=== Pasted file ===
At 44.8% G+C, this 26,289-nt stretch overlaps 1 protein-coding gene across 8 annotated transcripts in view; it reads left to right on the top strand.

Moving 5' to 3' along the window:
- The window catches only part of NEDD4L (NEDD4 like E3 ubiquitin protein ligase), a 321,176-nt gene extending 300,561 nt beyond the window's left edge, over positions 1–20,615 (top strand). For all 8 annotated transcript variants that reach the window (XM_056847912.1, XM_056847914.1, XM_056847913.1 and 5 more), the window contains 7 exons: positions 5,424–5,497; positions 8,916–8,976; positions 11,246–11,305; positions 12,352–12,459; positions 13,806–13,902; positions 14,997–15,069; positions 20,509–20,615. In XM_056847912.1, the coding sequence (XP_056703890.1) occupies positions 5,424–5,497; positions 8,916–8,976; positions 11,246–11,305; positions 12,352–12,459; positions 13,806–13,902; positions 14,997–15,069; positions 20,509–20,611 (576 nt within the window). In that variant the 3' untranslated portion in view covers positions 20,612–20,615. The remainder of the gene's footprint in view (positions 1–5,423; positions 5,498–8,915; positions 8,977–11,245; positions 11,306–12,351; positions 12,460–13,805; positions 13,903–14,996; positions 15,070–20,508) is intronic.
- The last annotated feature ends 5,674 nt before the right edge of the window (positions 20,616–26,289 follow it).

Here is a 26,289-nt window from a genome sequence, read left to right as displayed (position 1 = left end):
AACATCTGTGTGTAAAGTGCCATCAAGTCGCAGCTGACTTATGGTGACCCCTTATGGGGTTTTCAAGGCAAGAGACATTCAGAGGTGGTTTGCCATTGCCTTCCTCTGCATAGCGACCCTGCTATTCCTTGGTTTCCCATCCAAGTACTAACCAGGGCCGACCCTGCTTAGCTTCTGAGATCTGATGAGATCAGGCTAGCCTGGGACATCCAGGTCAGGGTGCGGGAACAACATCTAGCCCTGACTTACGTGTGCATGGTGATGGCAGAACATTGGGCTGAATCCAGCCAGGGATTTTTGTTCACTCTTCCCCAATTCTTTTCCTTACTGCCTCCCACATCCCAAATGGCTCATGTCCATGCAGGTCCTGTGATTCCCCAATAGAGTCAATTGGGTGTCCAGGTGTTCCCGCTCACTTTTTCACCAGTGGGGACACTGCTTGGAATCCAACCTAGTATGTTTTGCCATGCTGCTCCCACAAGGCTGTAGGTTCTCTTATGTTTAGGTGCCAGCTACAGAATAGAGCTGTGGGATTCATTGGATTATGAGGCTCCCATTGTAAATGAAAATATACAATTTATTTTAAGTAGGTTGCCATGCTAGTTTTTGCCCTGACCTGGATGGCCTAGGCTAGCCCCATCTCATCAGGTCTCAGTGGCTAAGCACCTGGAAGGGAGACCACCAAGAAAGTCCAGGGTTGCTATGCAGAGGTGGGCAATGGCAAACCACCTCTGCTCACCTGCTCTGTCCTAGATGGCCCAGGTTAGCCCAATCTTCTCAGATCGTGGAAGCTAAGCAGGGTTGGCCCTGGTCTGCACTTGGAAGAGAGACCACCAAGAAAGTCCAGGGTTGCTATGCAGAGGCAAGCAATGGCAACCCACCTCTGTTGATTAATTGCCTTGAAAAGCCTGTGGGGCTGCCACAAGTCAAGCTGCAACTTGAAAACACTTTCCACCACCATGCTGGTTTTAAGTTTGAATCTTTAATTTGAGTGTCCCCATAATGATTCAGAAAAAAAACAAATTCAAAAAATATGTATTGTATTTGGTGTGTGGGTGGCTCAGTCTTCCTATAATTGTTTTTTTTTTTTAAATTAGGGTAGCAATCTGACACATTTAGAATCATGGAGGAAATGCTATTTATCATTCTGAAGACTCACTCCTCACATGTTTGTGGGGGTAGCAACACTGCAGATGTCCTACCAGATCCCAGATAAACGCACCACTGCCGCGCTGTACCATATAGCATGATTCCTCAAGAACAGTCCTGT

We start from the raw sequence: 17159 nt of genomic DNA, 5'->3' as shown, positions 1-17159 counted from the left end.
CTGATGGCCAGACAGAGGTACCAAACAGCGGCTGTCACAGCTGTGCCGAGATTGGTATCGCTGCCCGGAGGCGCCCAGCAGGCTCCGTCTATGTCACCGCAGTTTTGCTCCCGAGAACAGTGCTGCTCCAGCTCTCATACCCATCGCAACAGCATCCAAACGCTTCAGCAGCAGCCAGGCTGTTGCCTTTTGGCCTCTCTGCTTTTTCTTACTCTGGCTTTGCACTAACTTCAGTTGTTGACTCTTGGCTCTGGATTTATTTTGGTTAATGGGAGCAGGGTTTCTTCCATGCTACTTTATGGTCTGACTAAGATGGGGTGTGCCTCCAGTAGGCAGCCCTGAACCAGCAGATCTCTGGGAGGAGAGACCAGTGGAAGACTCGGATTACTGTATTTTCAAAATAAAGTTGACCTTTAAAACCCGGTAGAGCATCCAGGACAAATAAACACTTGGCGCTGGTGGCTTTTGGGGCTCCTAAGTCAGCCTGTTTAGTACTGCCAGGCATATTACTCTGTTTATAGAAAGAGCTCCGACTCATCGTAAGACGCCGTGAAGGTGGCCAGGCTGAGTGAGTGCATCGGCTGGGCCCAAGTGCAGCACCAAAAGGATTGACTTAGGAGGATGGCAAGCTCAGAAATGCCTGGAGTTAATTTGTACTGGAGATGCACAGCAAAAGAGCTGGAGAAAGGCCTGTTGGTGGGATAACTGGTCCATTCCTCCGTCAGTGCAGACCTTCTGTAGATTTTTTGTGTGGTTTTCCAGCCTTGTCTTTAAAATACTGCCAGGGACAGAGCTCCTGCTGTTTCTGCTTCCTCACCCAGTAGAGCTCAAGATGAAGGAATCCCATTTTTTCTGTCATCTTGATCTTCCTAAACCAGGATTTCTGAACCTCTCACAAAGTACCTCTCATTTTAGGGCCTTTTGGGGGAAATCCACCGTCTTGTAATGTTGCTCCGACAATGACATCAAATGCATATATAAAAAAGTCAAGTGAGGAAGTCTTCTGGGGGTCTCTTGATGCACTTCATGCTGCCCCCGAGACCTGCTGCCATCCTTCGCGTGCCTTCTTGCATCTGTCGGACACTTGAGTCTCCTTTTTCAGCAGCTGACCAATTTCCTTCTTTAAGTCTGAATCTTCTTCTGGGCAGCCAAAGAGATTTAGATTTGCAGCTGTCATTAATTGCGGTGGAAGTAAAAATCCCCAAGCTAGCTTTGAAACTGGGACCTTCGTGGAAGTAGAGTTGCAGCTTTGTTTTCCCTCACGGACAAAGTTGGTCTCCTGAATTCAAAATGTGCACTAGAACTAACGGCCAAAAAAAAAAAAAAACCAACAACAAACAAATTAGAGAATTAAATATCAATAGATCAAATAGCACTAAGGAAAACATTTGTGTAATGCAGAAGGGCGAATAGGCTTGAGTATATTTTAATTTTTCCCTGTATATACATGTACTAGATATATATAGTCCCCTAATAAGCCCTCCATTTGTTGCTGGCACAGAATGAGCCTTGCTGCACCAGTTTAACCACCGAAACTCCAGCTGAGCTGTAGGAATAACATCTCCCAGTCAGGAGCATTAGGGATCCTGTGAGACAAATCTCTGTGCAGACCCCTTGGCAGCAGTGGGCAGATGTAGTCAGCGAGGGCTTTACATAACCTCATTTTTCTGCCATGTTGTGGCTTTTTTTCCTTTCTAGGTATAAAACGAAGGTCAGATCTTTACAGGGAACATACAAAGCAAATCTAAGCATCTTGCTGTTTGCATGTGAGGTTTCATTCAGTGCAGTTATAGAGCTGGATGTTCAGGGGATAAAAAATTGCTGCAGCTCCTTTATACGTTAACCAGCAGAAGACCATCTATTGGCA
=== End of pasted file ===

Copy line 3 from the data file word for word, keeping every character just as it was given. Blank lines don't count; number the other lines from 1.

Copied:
- The window catches only part of NEDD4L (NEDD4 like E3 ubiquitin protein ligase), a 321,176-nt gene extending 300,561 nt beyond the window's left edge, over positions 1–20,615 (top strand). For all 8 annotated transcript variants that reach the window (XM_056847912.1, XM_056847914.1, XM_056847913.1 and 5 more), the window contains 7 exons: positions 5,424–5,497; positions 8,916–8,976; positions 11,246–11,305; positions 12,352–12,459; positions 13,806–13,902; positions 14,997–15,069; positions 20,509–20,615. In XM_056847912.1, the coding sequence (XP_056703890.1) occupies positions 5,424–5,497; positions 8,916–8,976; positions 11,246–11,305; positions 12,352–12,459; positions 13,806–13,902; positions 14,997–15,069; positions 20,509–20,611 (576 nt within the window). In that variant the 3' untranslated portion in view covers positions 20,612–20,615. The remainder of the gene's footprint in view (positions 1–5,423; positions 5,498–8,915; positions 8,977–11,245; positions 11,306–12,351; positions 12,460–13,805; positions 13,903–14,996; positions 15,070–20,508) is intronic.